The importance of the role played by NSPs in empowering developing nations to fulfill their potential cannot be underestimated. Connectivity allows learners to access crucial information, which in turn can play a vital role in narrowing the gap between the privileged and the underprivileged. It also helps new and smaller businesses to be more competitive when contending with monopolies. The ability to access information and to be in constant communication to anywhere in the world are taken for granted in many places, but where it is not available, competitiveness suffers.
“The role played by NSPs in this regard is vital,” says Edward Lawrence, Director – Business Development at Workonline Communications. “The more NSPs invest in providing connectivity to a market, the more ISPs are enabled to build out their networks and provide services to end users, which has a direct impact on the economy. Business cases for ISPs are created in this environment where costs are reduced and bandwidth is increased, which means that they can build out their networks and invest money in building local networks to provide services to clients.”
The importance of cheap, and even free, Internet is top of mind in the world today, particularly the developing world, as was evidenced in the recent activism in India against Facebook’s bid to launch free Internet. The Free Basics programme, which would provide free access to content handpicked by Facebook has received heavy opposition from net neutrality activists who labeled the initiative as “poor Internet for poor people”. The message was clear: do not presume that developing countries will simply accept services that put them at a disadvantage to their developed peers. Facebook has since announced a similar plan to provide free satellite Internet for sub-Saharan Africa, to launch in the second half of the year, and similar concerns about favoured content have been voiced.
Internet connectivity enhances business opportunities in a number of ways. It enhances the speed and quality of information flows, which drives down transaction costs, it leads to innovation and the implementation of new business processes, it opens up the doors to OTT services such as mobile banking, it provides access to new markets, and allows for increased job specialisation. It is therefore important that developing countries do not only see increased internet connectivity, but that data networks are up to scratch in terms of the speed and quality.
The gains that are being made in Africa in this regard have been on the increase and are now gaining momentum.
“The biggest driver in the wholesale Ethernet market is for data access layer services, which is in turn driven by the global operators setting their sights on Africa,” says Ben Maddison, Technical Director at Workonline Communications. “Historically, these players would pack an African site into a big global deal that they are working on, without going after the African market exclusively. However, we have seen that change in a dramatic way of late.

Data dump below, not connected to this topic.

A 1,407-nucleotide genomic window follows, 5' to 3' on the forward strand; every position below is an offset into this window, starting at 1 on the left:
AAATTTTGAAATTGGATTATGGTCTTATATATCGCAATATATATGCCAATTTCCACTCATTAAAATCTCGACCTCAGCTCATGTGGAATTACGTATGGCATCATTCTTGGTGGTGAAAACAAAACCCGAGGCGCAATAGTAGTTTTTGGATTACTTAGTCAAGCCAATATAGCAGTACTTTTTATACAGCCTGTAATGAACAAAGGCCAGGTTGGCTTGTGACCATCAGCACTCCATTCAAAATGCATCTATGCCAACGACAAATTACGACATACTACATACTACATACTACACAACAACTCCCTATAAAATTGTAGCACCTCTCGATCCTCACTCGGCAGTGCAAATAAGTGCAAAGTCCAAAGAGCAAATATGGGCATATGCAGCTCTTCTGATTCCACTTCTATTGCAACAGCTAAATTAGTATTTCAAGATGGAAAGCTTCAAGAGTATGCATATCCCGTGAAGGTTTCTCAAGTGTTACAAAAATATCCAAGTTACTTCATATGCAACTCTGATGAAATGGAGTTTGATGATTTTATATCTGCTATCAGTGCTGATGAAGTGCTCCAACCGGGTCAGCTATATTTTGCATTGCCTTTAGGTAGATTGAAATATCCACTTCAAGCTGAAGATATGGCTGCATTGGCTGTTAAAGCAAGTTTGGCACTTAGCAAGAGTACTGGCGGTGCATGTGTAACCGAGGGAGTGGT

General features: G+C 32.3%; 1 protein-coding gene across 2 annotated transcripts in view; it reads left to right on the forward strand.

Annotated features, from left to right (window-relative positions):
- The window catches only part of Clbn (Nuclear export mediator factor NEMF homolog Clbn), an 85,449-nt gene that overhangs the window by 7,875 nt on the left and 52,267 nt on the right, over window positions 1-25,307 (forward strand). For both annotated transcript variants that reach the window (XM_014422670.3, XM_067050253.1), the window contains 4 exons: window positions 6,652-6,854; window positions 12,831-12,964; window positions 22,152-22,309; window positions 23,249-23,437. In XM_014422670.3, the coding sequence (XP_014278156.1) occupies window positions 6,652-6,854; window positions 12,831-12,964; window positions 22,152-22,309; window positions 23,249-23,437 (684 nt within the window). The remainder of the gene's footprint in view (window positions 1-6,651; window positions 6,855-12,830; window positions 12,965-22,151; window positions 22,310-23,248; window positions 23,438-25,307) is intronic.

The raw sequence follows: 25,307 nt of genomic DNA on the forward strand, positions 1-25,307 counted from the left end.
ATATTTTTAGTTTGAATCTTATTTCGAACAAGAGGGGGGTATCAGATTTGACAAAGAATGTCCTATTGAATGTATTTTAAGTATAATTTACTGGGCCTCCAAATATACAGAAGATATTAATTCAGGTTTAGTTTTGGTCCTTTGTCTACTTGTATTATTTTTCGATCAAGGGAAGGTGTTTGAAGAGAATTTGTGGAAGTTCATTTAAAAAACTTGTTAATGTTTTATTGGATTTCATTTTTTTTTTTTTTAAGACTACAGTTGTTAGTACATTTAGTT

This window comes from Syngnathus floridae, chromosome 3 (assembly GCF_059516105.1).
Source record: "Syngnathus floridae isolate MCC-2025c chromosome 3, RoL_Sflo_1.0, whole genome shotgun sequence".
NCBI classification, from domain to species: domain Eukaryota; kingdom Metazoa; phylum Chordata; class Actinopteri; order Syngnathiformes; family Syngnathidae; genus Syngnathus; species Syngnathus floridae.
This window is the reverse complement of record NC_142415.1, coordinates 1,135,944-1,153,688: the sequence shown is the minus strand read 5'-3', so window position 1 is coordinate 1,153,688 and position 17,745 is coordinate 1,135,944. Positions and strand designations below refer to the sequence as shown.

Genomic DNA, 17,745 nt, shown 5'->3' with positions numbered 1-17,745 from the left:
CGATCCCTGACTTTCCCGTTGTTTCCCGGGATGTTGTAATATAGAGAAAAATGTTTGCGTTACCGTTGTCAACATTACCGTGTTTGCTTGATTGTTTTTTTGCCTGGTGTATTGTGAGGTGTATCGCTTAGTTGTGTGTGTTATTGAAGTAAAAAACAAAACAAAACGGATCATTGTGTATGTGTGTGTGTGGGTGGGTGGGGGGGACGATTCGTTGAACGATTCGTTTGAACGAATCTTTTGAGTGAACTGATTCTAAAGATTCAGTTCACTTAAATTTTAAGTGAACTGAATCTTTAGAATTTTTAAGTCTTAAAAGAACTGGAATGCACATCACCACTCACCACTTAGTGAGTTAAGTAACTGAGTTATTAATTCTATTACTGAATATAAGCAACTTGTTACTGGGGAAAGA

“A few years ago, none of the top 10 IP transit providers had any points of presence (PoPs) in Africa, now half of them have at least one PoP. We receive requests on an almost weekly basis from new carriers who we have not worked with before to enter into discussions for access services.”
NSPs provide the vital link between carriers and end customers. Despite the fact that opportunities on the continent have been identified and exploited, the market is far from saturated.
“A number of telecommunications providers have done well in beginning to corner the African market, but the opportunities for new entrants remain enticing,” says Maddison. “It is not a market waiting to be grabbed, it is a market that needs to be developed. Because the industry is so dependent on infrastructure, the effective demand does not arise until someone takes the initiative to dig up the roads and highways and install the physical infrastructure.”
“The current footprint of decent quality telecommunication networks on the continent is so sparse that if you install a node in a previously unserved area you have a brand new market to go after. This does not happen in the US, Europe or most of Asia, where in any given building, there are at least 3 or 4 carriers that are able to reach you with decent quality infrastructure.”
South Africa is the leader in terms of penetration, which differs vastly from country to country. Interestingly, the penetration in a country is not necessarily correlated to GDP, but determined by factors such as the regulatory environment and geographical location. Other factors also have a massive impact on the ease with which capacity can be installed.
“Unique challenges per region still persist,” says Maddison. “Load shedding, for instance, has a massive effect on infrastructure development. Every time we build a site we have to put three times more money into batteries than is typically necessary, which ends up contributing to as much as 40% of the cost of a new site. Companies that want to operate in Africa have to be adept at taking these challenges on board.”
Despite these challenges, NSPs have proven themselves equal to the challenge of providing game-changing connectivity networks to the continent for the improvement of over a billion lives.